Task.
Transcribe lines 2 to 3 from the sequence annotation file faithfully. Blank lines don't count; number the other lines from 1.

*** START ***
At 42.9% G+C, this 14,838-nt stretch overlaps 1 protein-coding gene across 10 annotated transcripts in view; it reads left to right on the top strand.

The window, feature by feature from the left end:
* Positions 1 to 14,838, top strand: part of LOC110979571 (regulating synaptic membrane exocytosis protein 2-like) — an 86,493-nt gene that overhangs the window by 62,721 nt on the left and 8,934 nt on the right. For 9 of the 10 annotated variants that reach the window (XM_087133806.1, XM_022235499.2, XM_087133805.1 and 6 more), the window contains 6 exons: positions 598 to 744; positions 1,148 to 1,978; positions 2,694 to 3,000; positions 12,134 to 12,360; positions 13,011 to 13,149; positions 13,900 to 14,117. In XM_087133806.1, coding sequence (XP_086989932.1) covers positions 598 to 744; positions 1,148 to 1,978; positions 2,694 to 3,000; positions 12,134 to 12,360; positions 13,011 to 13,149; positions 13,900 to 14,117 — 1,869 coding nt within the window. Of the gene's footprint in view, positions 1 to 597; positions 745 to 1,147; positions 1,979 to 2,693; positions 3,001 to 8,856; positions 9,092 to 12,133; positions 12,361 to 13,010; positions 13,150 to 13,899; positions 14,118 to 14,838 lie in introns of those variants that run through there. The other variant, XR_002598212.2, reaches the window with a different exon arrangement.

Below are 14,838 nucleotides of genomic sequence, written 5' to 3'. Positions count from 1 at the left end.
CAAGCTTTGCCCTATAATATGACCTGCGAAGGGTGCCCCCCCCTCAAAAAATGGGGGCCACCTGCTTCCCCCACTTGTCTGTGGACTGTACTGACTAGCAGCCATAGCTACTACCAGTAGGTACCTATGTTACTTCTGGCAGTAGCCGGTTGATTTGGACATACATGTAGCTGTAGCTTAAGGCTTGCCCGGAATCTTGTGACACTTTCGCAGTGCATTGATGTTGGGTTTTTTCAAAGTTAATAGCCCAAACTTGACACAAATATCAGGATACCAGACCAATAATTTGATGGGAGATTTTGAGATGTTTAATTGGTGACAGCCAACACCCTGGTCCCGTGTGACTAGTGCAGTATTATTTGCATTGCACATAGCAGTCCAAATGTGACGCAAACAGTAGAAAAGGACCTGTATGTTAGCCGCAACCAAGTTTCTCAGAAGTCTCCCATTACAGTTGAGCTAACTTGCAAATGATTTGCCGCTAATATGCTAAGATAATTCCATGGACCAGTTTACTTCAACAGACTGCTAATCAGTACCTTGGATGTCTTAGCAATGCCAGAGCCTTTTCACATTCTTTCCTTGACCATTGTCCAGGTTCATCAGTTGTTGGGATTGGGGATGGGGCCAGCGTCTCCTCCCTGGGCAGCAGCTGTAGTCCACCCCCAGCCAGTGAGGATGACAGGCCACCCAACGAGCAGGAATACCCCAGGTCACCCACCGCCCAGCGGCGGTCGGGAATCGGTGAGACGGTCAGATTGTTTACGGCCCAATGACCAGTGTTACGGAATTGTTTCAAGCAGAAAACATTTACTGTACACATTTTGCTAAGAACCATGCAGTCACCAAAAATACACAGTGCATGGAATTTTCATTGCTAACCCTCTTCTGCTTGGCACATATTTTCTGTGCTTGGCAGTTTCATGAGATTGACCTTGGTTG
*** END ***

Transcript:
The window, feature by feature from the left end:
* Positions 1 to 14,838, top strand: part of LOC110979571 (regulating synaptic membrane exocytosis protein 2-like) — an 86,493-nt gene that overhangs the window by 62,721 nt on the left and 8,934 nt on the right. For 9 of the 10 annotated variants that reach the window (XM_087133806.1, XM_022235499.2, XM_087133805.1 and 6 more), the window contains 6 exons: positions 598 to 744; positions 1,148 to 1,978; positions 2,694 to 3,000; positions 12,134 to 12,360; positions 13,011 to 13,149; positions 13,900 to 14,117. In XM_087133806.1, coding sequence (XP_086989932.1) covers positions 598 to 744; positions 1,148 to 1,978; positions 2,694 to 3,000; positions 12,134 to 12,360; positions 13,011 to 13,149; positions 13,900 to 14,117 — 1,869 coding nt within the window. Of the gene's footprint in view, positions 1 to 597; positions 745 to 1,147; positions 1,979 to 2,693; positions 3,001 to 8,856; positions 9,092 to 12,133; positions 12,361 to 13,010; positions 13,150 to 13,899; positions 14,118 to 14,838 lie in introns of those variants that run through there. The other variant, XR_002598212.2, reaches the window with a different exon arrangement.